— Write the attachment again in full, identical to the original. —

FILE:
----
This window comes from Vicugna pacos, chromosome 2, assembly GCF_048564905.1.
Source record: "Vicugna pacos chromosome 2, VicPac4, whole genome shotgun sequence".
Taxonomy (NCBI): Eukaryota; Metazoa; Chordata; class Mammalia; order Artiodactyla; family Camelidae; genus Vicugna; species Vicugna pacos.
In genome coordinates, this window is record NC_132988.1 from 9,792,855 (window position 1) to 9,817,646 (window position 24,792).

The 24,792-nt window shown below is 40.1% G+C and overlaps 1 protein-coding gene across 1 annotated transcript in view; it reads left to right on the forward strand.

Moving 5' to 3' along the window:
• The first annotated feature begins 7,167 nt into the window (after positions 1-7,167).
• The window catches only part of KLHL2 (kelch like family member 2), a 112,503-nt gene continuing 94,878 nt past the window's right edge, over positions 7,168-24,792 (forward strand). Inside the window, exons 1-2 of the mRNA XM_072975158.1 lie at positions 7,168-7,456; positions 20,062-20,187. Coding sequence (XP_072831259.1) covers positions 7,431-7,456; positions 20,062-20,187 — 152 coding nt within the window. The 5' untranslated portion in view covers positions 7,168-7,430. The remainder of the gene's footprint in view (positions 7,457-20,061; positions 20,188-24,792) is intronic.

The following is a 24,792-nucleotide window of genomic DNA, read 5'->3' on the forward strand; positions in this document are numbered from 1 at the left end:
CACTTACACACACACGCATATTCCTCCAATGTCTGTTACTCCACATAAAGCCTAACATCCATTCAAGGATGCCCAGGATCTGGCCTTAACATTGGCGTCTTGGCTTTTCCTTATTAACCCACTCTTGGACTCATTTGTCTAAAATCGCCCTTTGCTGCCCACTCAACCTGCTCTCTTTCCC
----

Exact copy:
This window comes from Vicugna pacos, chromosome 2, assembly GCF_048564905.1.
Source record: "Vicugna pacos chromosome 2, VicPac4, whole genome shotgun sequence".
Taxonomy (NCBI): Eukaryota; Metazoa; Chordata; class Mammalia; order Artiodactyla; family Camelidae; genus Vicugna; species Vicugna pacos.
In genome coordinates, this window is record NC_132988.1 from 9,792,855 (window position 1) to 9,817,646 (window position 24,792).

The 24,792-nt window shown below is 40.1% G+C and overlaps 1 protein-coding gene across 1 annotated transcript in view; it reads left to right on the forward strand.

Moving 5' to 3' along the window:
• The first annotated feature begins 7,167 nt into the window (after positions 1-7,167).
• The window catches only part of KLHL2 (kelch like family member 2), a 112,503-nt gene continuing 94,878 nt past the window's right edge, over positions 7,168-24,792 (forward strand). Inside the window, exons 1-2 of the mRNA XM_072975158.1 lie at positions 7,168-7,456; positions 20,062-20,187. Coding sequence (XP_072831259.1) covers positions 7,431-7,456; positions 20,062-20,187 — 152 coding nt within the window. The 5' untranslated portion in view covers positions 7,168-7,430. The remainder of the gene's footprint in view (positions 7,457-20,061; positions 20,188-24,792) is intronic.

The following is a 24,792-nucleotide window of genomic DNA, read 5'->3' on the forward strand; positions in this document are numbered from 1 at the left end:
CACTTACACACACACGCATATTCCTCCAATGTCTGTTACTCCACATAAAGCCTAACATCCATTCAAGGATGCCCAGGATCTGGCCTTAACATTGGCGTCTTGGCTTTTCCTTATTAACCCACTCTTGGACTCATTTGTCTAAAATCGCCCTTTGCTGCCCACTCAACCTGCTCTCTTTCCC